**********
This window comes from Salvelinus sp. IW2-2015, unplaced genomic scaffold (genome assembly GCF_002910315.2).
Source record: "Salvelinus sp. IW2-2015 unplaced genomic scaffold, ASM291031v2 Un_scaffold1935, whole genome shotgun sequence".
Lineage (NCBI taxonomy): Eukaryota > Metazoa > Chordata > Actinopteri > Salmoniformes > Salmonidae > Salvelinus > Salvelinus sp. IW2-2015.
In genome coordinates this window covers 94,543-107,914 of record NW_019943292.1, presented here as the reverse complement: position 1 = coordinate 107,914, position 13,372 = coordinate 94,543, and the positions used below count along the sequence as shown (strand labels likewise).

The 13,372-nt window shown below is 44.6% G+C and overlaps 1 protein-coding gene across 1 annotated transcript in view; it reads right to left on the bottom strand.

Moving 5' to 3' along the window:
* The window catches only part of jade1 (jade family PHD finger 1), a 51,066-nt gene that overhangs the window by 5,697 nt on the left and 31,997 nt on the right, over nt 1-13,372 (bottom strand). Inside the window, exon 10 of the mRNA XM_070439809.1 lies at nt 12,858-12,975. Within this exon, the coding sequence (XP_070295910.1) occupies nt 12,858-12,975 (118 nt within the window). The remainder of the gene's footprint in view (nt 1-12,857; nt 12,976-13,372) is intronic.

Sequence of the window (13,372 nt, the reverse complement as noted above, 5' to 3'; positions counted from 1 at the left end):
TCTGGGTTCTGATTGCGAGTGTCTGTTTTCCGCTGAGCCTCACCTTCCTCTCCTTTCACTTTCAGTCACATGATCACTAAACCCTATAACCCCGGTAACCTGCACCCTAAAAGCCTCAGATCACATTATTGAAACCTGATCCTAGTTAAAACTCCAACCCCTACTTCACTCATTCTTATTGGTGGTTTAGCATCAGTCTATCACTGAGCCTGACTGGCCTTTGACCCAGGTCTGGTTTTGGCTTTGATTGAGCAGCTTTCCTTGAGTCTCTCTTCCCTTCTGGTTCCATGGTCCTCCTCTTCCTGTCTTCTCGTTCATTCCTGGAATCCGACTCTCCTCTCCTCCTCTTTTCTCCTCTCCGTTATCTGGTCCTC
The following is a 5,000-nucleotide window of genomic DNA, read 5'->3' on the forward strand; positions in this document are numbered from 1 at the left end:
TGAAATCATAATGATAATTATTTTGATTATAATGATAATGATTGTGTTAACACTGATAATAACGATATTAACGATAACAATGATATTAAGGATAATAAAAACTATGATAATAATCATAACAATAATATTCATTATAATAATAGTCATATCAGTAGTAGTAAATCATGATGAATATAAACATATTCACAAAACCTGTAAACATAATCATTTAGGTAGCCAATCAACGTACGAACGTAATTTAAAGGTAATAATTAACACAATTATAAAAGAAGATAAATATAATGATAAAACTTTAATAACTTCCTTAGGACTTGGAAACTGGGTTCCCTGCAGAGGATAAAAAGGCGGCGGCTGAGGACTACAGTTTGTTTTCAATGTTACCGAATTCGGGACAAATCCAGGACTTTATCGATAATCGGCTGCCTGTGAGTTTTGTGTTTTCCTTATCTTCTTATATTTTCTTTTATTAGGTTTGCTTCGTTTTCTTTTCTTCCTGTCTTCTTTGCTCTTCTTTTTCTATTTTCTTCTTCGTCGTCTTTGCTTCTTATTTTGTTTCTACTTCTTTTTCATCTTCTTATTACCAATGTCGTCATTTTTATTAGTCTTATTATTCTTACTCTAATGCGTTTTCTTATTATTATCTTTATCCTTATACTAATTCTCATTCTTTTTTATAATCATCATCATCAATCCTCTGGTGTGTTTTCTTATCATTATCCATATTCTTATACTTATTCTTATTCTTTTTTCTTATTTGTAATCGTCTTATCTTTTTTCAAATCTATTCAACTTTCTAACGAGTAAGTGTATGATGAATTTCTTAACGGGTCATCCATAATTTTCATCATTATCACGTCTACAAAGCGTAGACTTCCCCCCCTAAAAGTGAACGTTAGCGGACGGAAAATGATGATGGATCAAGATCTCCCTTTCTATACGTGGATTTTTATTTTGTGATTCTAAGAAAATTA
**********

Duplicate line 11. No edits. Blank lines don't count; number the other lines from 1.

TGAAATCATAATGATAATTATTTTGATTATAATGATAATGATTGTGTTAACACTGATAATAACGATATTAACGATAACAATGATATTAAGGATAATAAAAACTATGATAATAATCATAACAATAATATTCATTATAATAATAGTCATATCAGTAGTAGTAAATCATGATGAATATAAACATATTCACAAAACCTGTAAACATAATCATTTAGGTAGCCAATCAACGTACGAACGTAATTTAAAGGTAATAATTAACACAATTATAAAAGAAGATAAATATAATGATAAAACTTTAATAACTTCCTTAGGACTTGGAAACTGGGTTCCCTGCAGAGGATAAAAAGGCGGCGGCTGAGGACTACAGTTTGTTTTCAATGTTACCGAATTCGGGACAAATCCAGGACTTTATCGATAATCGGCTGCCTGTGAGTTTTGTGTTTTCCTTATCTTCTTATATTTTCTTTTATTAGGTTTGCTTCGTTTTCTTTTCTTCCTGTCTTCTTTGCTCTTCTTTTTCTATTTTCTTCTTCGTCGTCTTTGCTTCTTATTTTGTTTCTACTTCTTTTTCATCTTCTTATTACCAATGTCGTCATTTTTATTAGTCTTATTATTCTTACTCTAATGCGTTTTCTTATTATTATCTTTATCCTTATACTAATTCTCATTCTTTTTTATAATCATCATCATCAATCCTCTGGTGTGTTTTCTTATCATTATCCATATTCTTATACTTATTCTTATTCTTTTTTCTTATTTGTAATCGTCTTATCTTTTTTCAAATCTATTCAACTTTCTAACGAGTAAGTGTATGATGAATTTCTTAACGGGTCATCCATAATTTTCATCATTATCACGTCTACAAAGCGTAGACTTCCCCCCCTAAAAGTGAACGTTAGCGGACGGAAAATGATGATGGATCAAGATCTCCCTTTCTATACGTGGATTTTTATTTTGTGATTCTAAGAAAATTA